The projects under the pilot initiative include Lilly's LY500307, an estrogen receptor-b agonist for schizophrenia; AstraZeneca's saracatinib (AZD0530), a dual inhibitor of c-src and BCR-ABL tyrosine kinase for Alzheimer's disease; ZD4054, an endothelin A receptor antagonist for peripheral artery disease (PAD); and Pfizer's PF-03463275, a glycine transporter type 1 (GlyT1; SLC6A9) inhibitor for schizophrenia.
Other projects will focus on evaluating a Pfizer compound for alcoholism; a Sanofi compound for calcific aortic valve stenosis; a J&J compound for smoking cessation; a Sanofi compound for Duchenne muscular dystrophy (DMD); and an AstraZeneca compound for lymphangioleiomyomatosis (LAM), a rare disease that causes the lungs of women in their thirties and forties to develop cysts that destroy lung function.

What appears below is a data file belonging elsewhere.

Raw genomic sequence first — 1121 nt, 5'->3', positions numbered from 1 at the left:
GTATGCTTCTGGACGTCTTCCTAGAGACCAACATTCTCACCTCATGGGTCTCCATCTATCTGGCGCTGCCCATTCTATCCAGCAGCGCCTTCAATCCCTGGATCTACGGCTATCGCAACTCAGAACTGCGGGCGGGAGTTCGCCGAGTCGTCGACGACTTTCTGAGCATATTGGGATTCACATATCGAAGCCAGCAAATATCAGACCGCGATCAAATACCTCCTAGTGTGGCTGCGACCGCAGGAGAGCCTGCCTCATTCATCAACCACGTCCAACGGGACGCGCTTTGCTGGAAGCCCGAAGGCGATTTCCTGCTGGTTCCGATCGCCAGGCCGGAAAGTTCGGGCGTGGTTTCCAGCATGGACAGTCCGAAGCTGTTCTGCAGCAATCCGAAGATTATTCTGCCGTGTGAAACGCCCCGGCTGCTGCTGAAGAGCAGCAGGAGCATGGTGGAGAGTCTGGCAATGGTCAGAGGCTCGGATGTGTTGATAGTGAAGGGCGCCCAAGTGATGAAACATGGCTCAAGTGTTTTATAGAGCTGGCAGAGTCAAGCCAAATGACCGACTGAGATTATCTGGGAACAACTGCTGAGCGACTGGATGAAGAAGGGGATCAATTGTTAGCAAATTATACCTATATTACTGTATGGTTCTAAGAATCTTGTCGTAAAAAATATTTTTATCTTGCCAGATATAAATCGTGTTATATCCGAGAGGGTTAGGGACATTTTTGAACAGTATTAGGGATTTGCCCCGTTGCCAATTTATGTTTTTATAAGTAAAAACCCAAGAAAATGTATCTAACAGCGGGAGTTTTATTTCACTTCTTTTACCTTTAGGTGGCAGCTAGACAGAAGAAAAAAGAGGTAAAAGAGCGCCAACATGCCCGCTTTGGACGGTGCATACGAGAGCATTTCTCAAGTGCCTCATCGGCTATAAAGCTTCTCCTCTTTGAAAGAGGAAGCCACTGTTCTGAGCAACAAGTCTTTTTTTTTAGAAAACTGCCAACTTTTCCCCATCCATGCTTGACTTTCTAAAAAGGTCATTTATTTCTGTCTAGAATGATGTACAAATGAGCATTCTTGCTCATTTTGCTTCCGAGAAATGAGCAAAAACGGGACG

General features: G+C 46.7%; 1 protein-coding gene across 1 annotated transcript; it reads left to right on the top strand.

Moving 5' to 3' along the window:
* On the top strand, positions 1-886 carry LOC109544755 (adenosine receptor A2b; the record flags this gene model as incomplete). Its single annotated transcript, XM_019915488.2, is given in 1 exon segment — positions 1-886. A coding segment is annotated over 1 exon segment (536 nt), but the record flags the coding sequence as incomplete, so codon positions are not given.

FDA is holding a public workshop on July 23 to discuss preclinical methods to assess arrhythmia risk including the risk of torsades de pointes during the drug development process as an alternative to clinical thorough QT studies. The workshop will focus on assessing the use of ion channel currents as a screening method to evaluate the proarrhythmic potential of therapeutic candidates. The workshop is cosponsored by the International Life Sciences Institute's Health and Environmental Sciences Institute, as well as the Cardiac Safety Research Consortium. FDA formed the consortium -- which supports research evaluating cardiac safety or medical products -- with Duke University in 2006 under the agency's Critical Path initiative to promote public-private partnerships.